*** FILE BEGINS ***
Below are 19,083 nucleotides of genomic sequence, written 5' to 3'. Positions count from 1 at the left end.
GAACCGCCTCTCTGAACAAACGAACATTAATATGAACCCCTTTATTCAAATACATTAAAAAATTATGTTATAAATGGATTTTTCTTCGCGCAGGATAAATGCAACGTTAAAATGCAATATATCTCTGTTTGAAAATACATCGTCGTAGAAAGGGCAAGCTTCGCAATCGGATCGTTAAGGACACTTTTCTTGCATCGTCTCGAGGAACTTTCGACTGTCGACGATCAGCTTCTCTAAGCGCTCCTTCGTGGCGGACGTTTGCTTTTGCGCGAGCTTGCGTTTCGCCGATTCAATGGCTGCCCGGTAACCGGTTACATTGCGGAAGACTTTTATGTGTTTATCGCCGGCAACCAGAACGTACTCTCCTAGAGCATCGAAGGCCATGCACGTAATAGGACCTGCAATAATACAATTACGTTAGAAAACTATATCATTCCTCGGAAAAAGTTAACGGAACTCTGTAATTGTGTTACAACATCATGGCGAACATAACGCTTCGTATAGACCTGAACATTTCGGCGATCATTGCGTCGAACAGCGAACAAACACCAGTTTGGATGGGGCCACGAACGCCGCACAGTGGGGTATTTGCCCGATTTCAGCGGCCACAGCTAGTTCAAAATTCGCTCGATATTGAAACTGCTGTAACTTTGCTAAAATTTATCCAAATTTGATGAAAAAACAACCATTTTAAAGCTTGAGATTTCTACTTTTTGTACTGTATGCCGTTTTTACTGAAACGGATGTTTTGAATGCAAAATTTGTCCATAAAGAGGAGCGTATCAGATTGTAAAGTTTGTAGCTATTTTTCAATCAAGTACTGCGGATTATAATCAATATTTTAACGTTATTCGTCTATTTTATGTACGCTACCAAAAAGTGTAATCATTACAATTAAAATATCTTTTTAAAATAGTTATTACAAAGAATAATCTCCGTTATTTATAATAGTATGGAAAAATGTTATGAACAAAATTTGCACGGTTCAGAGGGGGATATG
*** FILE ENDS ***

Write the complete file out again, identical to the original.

Below are 19,083 nucleotides of genomic sequence, written 5' to 3'. Positions count from 1 at the left end.
GAACCGCCTCTCTGAACAAACGAACATTAATATGAACCCCTTTATTCAAATACATTAAAAAATTATGTTATAAATGGATTTTTCTTCGCGCAGGATAAATGCAACGTTAAAATGCAATATATCTCTGTTTGAAAATACATCGTCGTAGAAAGGGCAAGCTTCGCAATCGGATCGTTAAGGACACTTTTCTTGCATCGTCTCGAGGAACTTTCGACTGTCGACGATCAGCTTCTCTAAGCGCTCCTTCGTGGCGGACGTTTGCTTTTGCGCGAGCTTGCGTTTCGCCGATTCAATGGCTGCCCGGTAACCGGTTACATTGCGGAAGACTTTTATGTGTTTATCGCCGGCAACCAGAACGTACTCTCCTAGAGCATCGAAGGCCATGCACGTAATAGGACCTGCAATAATACAATTACGTTAGAAAACTATATCATTCCTCGGAAAAAGTTAACGGAACTCTGTAATTGTGTTACAACATCATGGCGAACATAACGCTTCGTATAGACCTGAACATTTCGGCGATCATTGCGTCGAACAGCGAACAAACACCAGTTTGGATGGGGCCACGAACGCCGCACAGTGGGGTATTTGCCCGATTTCAGCGGCCACAGCTAGTTCAAAATTCGCTCGATATTGAAACTGCTGTAACTTTGCTAAAATTTATCCAAATTTGATGAAAAAACAACCATTTTAAAGCTTGAGATTTCTACTTTTTGTACTGTATGCCGTTTTTACTGAAACGGATGTTTTGAATGCAAAATTTGTCCATAAAGAGGAGCGTATCAGATTGTAAAGTTTGTAGCTATTTTTCAATCAAGTACTGCGGATTATAATCAATATTTTAACGTTATTCGTCTATTTTATGTACGCTACCAAAAAGTGTAATCATTACAATTAAAATATCTTTTTAAAATAGTTATTACAAAGAATAATCTCCGTTATTTATAATAGTATGGAAAAATGTTATGAACAAAATTTGCACGGTTCAGAGGGGGATATG